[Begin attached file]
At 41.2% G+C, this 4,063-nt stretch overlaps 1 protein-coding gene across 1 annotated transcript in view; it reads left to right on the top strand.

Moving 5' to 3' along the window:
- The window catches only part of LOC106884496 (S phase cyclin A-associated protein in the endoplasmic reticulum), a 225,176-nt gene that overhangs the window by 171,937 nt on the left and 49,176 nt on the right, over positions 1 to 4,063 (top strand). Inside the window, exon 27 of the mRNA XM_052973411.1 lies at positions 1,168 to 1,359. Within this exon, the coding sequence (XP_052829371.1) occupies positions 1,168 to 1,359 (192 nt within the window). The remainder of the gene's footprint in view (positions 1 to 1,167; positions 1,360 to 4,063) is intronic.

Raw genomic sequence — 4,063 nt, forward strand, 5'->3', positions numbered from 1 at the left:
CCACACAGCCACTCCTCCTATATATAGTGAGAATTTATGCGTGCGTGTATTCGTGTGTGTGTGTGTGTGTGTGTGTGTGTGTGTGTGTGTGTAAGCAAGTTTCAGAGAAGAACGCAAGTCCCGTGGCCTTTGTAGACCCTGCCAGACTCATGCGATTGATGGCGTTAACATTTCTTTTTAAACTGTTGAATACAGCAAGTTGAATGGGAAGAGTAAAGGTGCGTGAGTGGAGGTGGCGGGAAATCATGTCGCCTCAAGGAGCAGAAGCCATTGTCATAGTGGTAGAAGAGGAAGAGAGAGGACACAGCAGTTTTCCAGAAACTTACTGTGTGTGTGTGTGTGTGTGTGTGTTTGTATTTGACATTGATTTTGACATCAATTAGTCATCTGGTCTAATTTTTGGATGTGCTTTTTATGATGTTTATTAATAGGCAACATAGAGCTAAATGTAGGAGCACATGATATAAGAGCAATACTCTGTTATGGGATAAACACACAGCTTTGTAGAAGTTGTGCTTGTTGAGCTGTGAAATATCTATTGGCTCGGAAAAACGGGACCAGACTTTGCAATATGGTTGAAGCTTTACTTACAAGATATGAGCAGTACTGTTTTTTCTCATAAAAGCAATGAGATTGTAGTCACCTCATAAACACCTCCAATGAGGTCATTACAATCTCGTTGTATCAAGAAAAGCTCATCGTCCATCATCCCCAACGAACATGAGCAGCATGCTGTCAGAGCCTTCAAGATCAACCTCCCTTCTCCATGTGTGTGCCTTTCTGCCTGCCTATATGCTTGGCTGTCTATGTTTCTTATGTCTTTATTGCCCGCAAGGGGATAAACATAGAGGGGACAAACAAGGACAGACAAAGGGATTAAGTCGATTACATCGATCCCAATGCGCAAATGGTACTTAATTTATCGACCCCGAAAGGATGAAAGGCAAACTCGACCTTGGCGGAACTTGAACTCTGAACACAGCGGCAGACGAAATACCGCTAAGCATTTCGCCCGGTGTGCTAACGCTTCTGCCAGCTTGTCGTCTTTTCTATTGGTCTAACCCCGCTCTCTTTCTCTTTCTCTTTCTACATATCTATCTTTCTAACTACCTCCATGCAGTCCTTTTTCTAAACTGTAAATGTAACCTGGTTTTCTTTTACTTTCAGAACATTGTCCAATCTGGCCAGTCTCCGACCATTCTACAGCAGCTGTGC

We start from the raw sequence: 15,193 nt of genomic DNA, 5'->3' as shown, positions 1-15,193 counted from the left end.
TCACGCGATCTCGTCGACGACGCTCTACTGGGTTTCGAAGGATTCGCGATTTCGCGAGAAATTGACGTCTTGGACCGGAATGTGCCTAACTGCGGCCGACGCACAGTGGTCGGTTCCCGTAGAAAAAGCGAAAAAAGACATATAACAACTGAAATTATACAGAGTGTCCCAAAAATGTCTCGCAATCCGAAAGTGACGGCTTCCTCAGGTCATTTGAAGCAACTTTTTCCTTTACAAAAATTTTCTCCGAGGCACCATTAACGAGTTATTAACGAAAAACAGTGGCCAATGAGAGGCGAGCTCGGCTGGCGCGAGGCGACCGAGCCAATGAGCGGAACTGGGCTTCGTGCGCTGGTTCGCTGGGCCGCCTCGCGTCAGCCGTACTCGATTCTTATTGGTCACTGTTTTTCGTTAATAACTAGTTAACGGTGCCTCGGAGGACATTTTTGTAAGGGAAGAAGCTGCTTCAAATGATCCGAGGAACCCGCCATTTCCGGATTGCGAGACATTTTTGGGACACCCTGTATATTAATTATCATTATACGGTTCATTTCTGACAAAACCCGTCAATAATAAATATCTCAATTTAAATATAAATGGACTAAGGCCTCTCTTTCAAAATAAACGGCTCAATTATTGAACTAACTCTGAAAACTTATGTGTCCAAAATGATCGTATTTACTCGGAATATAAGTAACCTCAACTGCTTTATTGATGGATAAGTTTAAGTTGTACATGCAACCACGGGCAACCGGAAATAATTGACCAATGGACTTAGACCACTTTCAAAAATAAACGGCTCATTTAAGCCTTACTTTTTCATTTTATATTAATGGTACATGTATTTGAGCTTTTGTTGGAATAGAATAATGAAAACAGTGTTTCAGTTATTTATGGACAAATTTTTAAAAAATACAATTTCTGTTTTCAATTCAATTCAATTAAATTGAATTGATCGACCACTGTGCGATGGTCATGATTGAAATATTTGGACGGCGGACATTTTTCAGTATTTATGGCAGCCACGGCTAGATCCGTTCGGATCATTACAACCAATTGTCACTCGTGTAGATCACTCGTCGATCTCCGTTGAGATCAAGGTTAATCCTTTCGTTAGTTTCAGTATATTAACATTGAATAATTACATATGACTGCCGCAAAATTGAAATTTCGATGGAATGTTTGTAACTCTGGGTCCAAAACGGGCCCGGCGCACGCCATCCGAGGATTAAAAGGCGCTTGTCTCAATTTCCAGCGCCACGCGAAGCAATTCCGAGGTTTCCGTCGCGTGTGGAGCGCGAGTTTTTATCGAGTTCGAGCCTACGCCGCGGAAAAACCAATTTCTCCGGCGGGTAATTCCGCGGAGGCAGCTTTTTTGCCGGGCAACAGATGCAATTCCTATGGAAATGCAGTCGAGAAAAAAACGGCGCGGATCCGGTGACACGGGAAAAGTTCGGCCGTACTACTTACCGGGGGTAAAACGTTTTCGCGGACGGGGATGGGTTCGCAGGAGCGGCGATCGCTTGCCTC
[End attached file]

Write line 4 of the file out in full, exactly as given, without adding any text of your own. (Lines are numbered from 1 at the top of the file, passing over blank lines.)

Raw genomic sequence — 4,063 nt, forward strand, 5'->3', positions numbered from 1 at the left: